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Focus on Proteins
Focus on Proteins
Condensation: when two molecules become covalently bonded to each other throught the loss of a small molecule, usually water; also called the dehydration reaction.
Hydrolysis: A chemical prossess that splits molecules by the addition of water
In order for a monosaccharide to become a disaccharide, it must go through a condensation reaction. A condensation reaction must also take place when forming polysaccharides. And for a disaccharide to become a monosaccharide, a hydrolysis reaction must take place.
A triglyceride is formed by one molecule of glycerol and 3 fatty acids. In order for fatty acids and glycerol to bond together, a condensation reaction must take place.
When amino acids join together, they form polypeptide bonds through a condensation reaction.
DNA nucleotide is made up of 3 parts; phosphate, sugar and base
Adenine, Cytosine, Guanine, and Thymine
: Adenine & Guanine.
: Thymine & Cytosine)
Two nucleotides in DNA are linked together by a covalent bond with the sugar base of a nucleotide and the phosphate group of another. Nucleotides are added to form a single strand.
DNA molecules have two strands of nucleotides that are wound together forming a double helix. They are formed in between the bases of two strands. It is formed by complementary base pairing because the bases are selective and only have hydrogen bonds with only one other base. Adenine with Thymine and Cytosine with Guanine
are series of chemical reactions occurring within a cell. In each pathway, a principal chemical is modified by chemica reactions. Enzymes catalyze these reactions, and often require dietary minerals, vitamins, and other cofactors in order to function properly.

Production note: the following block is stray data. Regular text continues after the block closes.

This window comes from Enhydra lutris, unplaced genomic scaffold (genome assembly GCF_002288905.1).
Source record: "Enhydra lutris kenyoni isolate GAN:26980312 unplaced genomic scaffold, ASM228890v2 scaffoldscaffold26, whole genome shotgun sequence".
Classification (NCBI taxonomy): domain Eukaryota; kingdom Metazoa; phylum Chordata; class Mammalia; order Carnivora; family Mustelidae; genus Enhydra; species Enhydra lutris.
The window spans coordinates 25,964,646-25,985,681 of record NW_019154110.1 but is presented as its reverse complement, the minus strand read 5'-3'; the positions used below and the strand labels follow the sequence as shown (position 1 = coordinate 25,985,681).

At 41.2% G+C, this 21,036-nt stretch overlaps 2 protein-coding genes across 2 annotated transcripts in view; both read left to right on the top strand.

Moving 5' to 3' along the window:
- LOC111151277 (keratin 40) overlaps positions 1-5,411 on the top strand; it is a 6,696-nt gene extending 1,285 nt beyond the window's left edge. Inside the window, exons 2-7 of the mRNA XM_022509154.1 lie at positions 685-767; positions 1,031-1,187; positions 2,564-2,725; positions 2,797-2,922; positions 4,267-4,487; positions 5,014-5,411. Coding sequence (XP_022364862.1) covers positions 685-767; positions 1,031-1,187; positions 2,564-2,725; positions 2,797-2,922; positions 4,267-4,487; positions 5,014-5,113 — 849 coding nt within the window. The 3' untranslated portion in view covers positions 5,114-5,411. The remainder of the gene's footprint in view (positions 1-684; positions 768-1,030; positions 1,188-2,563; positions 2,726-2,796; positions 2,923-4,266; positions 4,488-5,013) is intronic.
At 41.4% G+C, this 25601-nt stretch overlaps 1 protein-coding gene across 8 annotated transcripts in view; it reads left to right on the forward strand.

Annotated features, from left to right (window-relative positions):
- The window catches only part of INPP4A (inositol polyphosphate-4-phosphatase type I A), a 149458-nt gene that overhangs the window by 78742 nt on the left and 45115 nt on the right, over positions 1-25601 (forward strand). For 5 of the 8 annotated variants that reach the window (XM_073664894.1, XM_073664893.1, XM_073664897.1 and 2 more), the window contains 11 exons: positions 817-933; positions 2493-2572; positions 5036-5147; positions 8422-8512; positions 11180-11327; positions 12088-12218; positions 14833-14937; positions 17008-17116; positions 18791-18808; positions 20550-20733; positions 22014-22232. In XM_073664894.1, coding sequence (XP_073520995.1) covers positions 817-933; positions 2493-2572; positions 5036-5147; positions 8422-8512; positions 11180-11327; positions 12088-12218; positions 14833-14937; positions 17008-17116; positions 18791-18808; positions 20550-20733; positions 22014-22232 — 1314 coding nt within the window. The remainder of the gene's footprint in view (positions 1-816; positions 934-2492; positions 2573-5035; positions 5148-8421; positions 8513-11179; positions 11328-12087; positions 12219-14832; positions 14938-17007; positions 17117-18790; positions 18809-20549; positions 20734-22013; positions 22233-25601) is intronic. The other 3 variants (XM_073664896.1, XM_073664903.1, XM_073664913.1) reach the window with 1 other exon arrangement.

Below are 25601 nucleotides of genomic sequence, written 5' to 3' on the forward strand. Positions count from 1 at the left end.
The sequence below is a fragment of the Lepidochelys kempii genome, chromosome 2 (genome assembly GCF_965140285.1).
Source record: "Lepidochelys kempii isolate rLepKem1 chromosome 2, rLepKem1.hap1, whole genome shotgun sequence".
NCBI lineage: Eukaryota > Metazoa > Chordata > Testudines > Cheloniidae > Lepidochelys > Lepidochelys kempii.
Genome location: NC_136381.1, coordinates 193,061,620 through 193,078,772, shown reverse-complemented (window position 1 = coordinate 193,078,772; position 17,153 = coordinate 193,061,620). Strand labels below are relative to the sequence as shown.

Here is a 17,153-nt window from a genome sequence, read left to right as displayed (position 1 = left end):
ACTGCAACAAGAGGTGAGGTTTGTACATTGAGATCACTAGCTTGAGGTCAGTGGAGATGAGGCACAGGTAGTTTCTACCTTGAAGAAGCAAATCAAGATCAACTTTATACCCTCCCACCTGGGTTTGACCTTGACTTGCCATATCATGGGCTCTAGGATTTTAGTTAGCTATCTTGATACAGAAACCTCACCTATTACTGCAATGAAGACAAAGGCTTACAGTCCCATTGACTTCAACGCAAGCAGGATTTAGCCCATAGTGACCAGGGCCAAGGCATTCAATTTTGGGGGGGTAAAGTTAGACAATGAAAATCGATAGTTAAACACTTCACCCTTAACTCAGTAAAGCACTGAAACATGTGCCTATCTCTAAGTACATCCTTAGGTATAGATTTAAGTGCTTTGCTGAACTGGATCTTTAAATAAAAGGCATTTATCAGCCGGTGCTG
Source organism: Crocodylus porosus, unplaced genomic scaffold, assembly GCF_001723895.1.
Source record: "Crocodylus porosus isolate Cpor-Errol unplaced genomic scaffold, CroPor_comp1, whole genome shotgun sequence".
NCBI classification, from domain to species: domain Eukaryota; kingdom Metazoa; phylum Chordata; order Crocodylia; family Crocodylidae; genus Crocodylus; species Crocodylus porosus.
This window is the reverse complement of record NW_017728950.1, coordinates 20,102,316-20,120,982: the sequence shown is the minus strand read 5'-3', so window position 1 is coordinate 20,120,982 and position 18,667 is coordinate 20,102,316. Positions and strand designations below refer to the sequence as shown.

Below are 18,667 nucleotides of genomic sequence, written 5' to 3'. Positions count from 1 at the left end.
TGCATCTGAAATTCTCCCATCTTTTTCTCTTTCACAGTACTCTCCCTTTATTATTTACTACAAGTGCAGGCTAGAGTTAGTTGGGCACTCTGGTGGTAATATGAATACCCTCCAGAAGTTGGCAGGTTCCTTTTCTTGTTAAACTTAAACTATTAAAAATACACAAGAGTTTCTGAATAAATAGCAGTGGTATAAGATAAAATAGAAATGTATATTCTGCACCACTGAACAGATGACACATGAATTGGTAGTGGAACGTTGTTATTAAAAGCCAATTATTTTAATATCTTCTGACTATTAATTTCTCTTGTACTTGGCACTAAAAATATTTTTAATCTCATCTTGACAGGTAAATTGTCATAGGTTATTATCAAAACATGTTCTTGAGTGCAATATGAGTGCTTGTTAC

This collection of pathways is called the metabolic network. Pathways are important to the maintenance of homeostasis within an organism
model for the enzyme-substrate interaction is the induced fit model. This model proposes that the initial interaction between enzyme and substrate is relatively weak, but that these weak interactions rapidly induce conformational changes in the enzyme that strengthen binding.
Like all catalysts, enzymes work by lowering the activation energy for a reaction, thus dramatically increasing the rate of the reaction. Most enzyme reaction rates are millions of times faster than those of comparable un-catalyzed reactions. As with all catalysts, enzymes are not consumed by the reactions they catalyze, nor do they alter the equilibrium of these reactions
the substrate and inhibitor cannot bind to the enzyme at the same time, as shown in the figure on the left. This usually results from the inhibitor having an affinity for the active site of an enzyme where the substrate also binds; the substrate and inhibitor
for access to the enzyme's active site.
poisons and drugs such as sarin
is a form of mixed inhibition where the binding of the inhibitor to the enzyme reduces its activity but does not affect the binding of substrate. As a result, the extent of inhibition depends only on the concentration of the inhibitor.
Oxalic and citric acid
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